jerrymc at msu.edu
Thu Dec 4 07:46:41 PST 2008
On Thu, Dec 04, 2008 at 11:47:23AM +1000, Da Rock wrote:
> On Tue, 2008-12-02 at 11:39 -0500, Jerry McAllister wrote:
> > On Tue, Dec 02, 2008 at 11:17:40AM +0100, Polytropon wrote:
> > > On Tue, 2 Dec 2008 10:56:44 +0100 (CET), Pieter Donche <Pieter.Donche at ua.ac.be> wrote:
> > > > If FreeBSD is to put on the system as only operating system (Fdisk:
> > > > "A = Use Entire disk"), then will the BSD-partitions will show up as
> > > > ad0a (/), ad0b (swap), ad0d (/var) etc... correct or not (then what)?
> > >
> > > You're mixing terminology here. :-) The "use entire disk" will
> > > create a slice for FreeBSD covering the complete disk. A slice
> > > is what MICROS~1 calls "primary partition".
> > >
> > > Now the conclusion: Let's say you create a slice on ad0, it will
> > > be ad0s1. Now you can create partitions inside this slice as you
> > > mentioned it, e. g. ad0s1a = /, ad0s1b = swap, ad0s1d = /tmp,
> > > ad0s1e = /var, ad0s1f = /usr and ad0s1g = /home.
> > True. Too bad MS had to use the same terminology for slices
> > as FreeBSD uses for subdivisions of slices. But, it won't be
> > undone now, so the confusion will continue.
> > > But if you're
> > > refering to ad0a, ad0b, ad0d etc. you're stating that there's
> > > no slice, implying that (if I see this correctly) it isn't possible
> > > to boot from that disk.
> > It is correct that this would imply no slice being created.
> > But it is not correct that it could not be bootable. You can
> > use bsdlabel to write the boot sector to ad0 instead of ad0s1
> > and it would be bootable - but would be what someone has enjoyed
> > describing as a 'dangerously dedicated' disk. FreeBSD can deal
> > with it, but other systems cannot.
> > I don't know if you can do this from sysinstall though. I have
> > never tried. But, it can be done by running bsdlabel by hand.
> > > Of couse, if you would intend to use
> > > a (physical) second disk for only the home partition, you could
> > > omit the slice and the partition and simply newfs ad1 - but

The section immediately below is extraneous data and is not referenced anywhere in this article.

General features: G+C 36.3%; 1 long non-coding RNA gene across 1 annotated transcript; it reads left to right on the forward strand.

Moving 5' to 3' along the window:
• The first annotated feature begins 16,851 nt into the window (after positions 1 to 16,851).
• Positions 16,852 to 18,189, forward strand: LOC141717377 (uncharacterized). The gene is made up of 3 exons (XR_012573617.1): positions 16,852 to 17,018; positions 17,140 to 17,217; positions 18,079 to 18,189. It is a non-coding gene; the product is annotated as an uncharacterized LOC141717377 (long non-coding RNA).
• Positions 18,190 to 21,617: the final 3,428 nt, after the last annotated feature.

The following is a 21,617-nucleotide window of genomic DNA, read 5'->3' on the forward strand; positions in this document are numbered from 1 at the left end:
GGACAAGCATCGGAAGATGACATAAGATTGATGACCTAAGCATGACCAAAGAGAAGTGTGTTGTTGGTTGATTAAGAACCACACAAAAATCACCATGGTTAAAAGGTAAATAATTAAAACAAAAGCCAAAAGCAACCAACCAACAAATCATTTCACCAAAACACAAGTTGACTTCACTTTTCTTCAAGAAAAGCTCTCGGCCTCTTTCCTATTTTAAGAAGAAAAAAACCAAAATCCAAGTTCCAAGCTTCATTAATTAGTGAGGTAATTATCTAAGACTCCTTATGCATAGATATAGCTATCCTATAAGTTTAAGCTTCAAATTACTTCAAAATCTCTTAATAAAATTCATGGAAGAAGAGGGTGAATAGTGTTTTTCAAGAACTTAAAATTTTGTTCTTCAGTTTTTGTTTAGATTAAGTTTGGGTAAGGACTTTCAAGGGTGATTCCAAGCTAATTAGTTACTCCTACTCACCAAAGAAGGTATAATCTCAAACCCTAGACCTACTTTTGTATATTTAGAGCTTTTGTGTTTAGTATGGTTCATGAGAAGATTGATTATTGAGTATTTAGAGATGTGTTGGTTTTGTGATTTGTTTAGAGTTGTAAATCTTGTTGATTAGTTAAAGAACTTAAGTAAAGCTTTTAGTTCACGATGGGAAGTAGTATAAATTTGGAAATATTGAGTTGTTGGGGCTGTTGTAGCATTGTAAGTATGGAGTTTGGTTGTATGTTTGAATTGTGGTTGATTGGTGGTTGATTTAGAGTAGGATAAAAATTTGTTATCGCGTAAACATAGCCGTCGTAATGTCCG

> > > that wasn't your question.
> > Probably the 'dangerously dedicated' disk is more often used this
> > way as an additional (second) drive that is not made bootable.
> > In that case, it is unlikely that one would mount any of the
> > partitions on '/' making it the root filesystem. That may
> > be a problem. But, otherwise this looks probable or more likely
> > it would have some swap to add to the first disk and all the
> > rest in either the a or d partitions mounted as something
> > like '/work' or /scratch'.
> > >
> > > ad0 |-----------------------------------------------| the whole disk
> > > ad0s1 \----------------------------------------------/ one slice
> > > ad0s1X \--/\---/\-----/\-----/\-------/\------------/ partitions
> > > a b d e f g
> > > / swap /tmp /var /usr /home mount point
> Excuse my nose in here- I just have a couple of questions.
> 1) It IS possible to boot from a dedicated disk?
Yes, as described above.
> 2) Does using dedicated mode increase the space available to use?
> Partitioning normally takes up space so a HDD loses about 10% of usable
> space doesn't it, so the space used by partitioning is can now be used
> as filespace.
No. Slicing and Partitioning take up negligible space. Building
a file system on the disk/slice/partition takes up a chunk. The
most is taken up by an 8% (by default) reserve that is held back
for root use when a file system is built.
> These questions are all theoretical: I've only read in passing about
> dedicated mode, but the use of this would be highly specialised by
> freebsd-questions at freebsd.org mailing list
> To unsubscribe, send any mail to "freebsd-questions-unsubscribe at freebsd.org"
More information about the freebsd-questions